Court orders two retrials

One case involves judge’s error, the other an irregularity regarding jury

The Cayman Islands Court of Appeal has ordered retrials in two cases after hearing arguments over the past two weeks.

On Friday, the three-member court ruled that Justice Seymour Panton committed an error in law last year when he ruled that there was no case to answer for Walter Jordan McLaughlin and Keith Rohan Montaque, who had been charged with firearms offenses.

The case was remitted to Grand Court and the two men were directed not to leave the court building until they appeared before Justice Michael Mettyear the same day. Their attorneys were expected to apply for bail until a new trial date could be arranged. After the matter began in closed court Friday afternoon, the men were remanded in custody until the bail applications could resume on Tuesday, Aug. 30.

McLaughlin and Montaque had been charged with joint possession of a .38 revolver, a 9mm pistol and ammunition recovered on Feb. 8, 2015 from a residence owned by McLaughlin’s father. The guns, one of which was loaded, were found in a middle bedroom used by Montaque for several days before the police search. The ammunition was in an opaque bag in another part of the house.

McLaughlin was 26 at the time of his arrest; Montaque was 25.

The matter went to trial in October, 2015. The Crown’s case included DNA evidence, but defense attorneys successfully argued that there was no case to answer because there was no evidence as to how or when the DNA came to be on the guns. It could have been there because of indirect or secondary transfer, (such as shaking hands with someone who then touches the gun), they pointed out.

The Court of Appeal said the trial judge’s approach to the evidence was erroneous in law because it failed to give weight to other, circumstantial evidence.

The test for a submission of “no case to answer” was set out in 1981 by U.K. Lord Chief Justice Lord Lane:

“If there is no evidence that the crime alleged has been committed by the defendant, there is no difficulty. The judge will of course stop the case. The difficulty arises where there is some evidence but it is of a tenuous character, for example because of inherent weakness or vagueness or because it is inconsistent with other evidence. Where the judge comes to the conclusion that the prosecution evidence, taken at its highest, is such that a jury properly directed could not properly convict upon it, it is his duty, upon a submission being made, to stop the case.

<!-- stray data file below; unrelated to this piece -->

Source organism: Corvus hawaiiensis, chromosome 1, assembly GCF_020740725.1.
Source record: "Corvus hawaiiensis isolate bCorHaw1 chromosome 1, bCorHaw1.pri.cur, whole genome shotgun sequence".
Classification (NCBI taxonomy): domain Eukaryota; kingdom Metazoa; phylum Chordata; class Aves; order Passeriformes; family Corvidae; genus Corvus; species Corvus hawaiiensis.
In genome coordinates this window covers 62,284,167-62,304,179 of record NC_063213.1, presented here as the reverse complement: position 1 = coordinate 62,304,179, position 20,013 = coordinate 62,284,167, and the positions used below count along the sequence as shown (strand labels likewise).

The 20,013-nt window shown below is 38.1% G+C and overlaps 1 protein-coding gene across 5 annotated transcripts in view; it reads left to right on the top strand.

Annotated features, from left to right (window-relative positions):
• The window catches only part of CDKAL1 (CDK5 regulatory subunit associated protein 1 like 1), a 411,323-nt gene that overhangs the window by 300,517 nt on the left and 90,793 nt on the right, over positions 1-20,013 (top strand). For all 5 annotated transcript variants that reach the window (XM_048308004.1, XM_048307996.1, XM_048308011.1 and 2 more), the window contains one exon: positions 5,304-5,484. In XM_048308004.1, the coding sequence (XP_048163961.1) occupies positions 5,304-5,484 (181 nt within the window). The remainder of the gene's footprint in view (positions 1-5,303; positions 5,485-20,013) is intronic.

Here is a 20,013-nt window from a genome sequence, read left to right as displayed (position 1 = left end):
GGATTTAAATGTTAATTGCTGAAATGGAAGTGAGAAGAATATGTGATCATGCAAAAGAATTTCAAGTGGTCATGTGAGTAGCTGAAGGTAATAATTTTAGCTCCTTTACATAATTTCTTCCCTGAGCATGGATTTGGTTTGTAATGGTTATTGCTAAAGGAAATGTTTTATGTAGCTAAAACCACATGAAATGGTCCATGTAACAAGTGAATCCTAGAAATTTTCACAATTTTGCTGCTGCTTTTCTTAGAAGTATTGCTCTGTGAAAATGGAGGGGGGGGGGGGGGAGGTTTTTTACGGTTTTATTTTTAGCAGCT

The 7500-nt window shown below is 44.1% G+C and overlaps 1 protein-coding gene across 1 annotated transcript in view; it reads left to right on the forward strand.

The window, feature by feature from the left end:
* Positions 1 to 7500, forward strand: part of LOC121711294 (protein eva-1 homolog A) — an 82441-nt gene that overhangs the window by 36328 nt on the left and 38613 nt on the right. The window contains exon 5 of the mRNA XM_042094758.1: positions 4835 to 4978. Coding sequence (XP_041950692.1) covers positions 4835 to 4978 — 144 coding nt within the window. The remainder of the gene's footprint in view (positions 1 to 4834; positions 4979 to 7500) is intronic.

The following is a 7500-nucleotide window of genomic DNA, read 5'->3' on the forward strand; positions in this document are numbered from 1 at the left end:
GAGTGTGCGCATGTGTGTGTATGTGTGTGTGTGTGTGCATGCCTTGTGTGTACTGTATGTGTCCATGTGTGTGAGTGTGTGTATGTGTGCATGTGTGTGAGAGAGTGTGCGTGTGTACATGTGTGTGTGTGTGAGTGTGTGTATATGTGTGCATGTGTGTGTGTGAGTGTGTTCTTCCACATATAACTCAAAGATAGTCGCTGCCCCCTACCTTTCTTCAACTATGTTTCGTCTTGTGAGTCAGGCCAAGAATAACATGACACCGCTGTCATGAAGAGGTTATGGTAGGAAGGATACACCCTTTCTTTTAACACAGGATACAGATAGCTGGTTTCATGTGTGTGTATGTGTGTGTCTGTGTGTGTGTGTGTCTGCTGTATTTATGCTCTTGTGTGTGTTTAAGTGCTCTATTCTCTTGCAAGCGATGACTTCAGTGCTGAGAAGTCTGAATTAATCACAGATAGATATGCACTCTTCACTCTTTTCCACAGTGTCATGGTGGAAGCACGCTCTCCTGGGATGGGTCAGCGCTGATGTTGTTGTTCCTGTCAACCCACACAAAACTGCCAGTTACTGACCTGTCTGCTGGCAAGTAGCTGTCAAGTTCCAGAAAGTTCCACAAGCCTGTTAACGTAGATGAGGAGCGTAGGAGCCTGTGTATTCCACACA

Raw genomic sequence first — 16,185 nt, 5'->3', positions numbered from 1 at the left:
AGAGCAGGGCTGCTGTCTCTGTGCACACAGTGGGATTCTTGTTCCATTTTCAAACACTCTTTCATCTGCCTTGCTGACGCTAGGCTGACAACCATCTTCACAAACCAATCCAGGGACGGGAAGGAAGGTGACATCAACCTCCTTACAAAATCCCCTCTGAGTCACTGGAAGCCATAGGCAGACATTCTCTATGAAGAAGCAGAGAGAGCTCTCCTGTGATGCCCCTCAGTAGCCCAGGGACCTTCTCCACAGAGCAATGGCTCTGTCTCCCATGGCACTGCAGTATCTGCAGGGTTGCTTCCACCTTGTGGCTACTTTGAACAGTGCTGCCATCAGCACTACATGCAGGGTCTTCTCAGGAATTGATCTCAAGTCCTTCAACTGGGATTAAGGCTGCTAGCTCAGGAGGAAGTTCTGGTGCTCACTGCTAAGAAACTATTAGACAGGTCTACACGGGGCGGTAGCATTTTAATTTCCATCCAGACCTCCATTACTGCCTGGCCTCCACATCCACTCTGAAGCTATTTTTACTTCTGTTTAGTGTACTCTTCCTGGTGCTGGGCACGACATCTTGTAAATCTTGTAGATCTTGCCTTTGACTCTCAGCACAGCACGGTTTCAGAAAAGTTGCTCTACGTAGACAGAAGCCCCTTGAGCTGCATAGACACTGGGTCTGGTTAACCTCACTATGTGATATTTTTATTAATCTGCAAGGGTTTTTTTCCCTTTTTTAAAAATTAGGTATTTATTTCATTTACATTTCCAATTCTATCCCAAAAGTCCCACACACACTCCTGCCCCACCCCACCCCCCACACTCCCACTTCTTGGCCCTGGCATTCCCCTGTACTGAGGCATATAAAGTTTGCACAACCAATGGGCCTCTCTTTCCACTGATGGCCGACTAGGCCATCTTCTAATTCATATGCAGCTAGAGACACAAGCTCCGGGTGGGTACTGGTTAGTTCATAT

“Where, however, the prosecution evidence is such that its strength or weakness depends on the view to be taken of a witness’s reliability or other matters which are generally speaking within the province of the jury, and where on one possible view of the facts there is evidence upon which a jury could properly come to the conclusion that the defendant is guilty, then the judge should allow the matter to be tried by the jury …. ”

The Crown’s appeal against Justice Panton’s decision was argued by lead counsel Andrew Radcliffe, assisted by Crown counsel Candia James. Attorney Alice Carver appeared for McLaughlin and attorney Amelia Fosuhene represented Montaque.

Hearing the matter with Justice Field were Justice Sir George Newman and Justice Cecil Dennis Morrison.

Irregularity regarding jury

In an earlier ruling, the court ruled that a conviction for causing grievous bodily harm with intent was unsafe because of a procedural irregularity involving a juror. Defense attorney Laurance Aiolfi brought the appeal on behalf of Dan Kelly after learning that one of the jurors for the trial worked at the nightclub where the incident took place.

The juror subsequently acknowledged that he might have been present the night of the incident that led to the charge against Kelly. He said he had not seen anything and the first he knew about the case was when he attended court for jury selection.

In delivering the court’s decision, Justice Field noted that all potential jurors had been asked if they knew any of the people involved in the case; they were not asked if they were at the club when the incident occurred.

If it had been known that the juror worked at the club, an objection would have been made to his serving, Justice Field pointed out. “We are concerned with the appearance of justice as well as justice being done,” he said.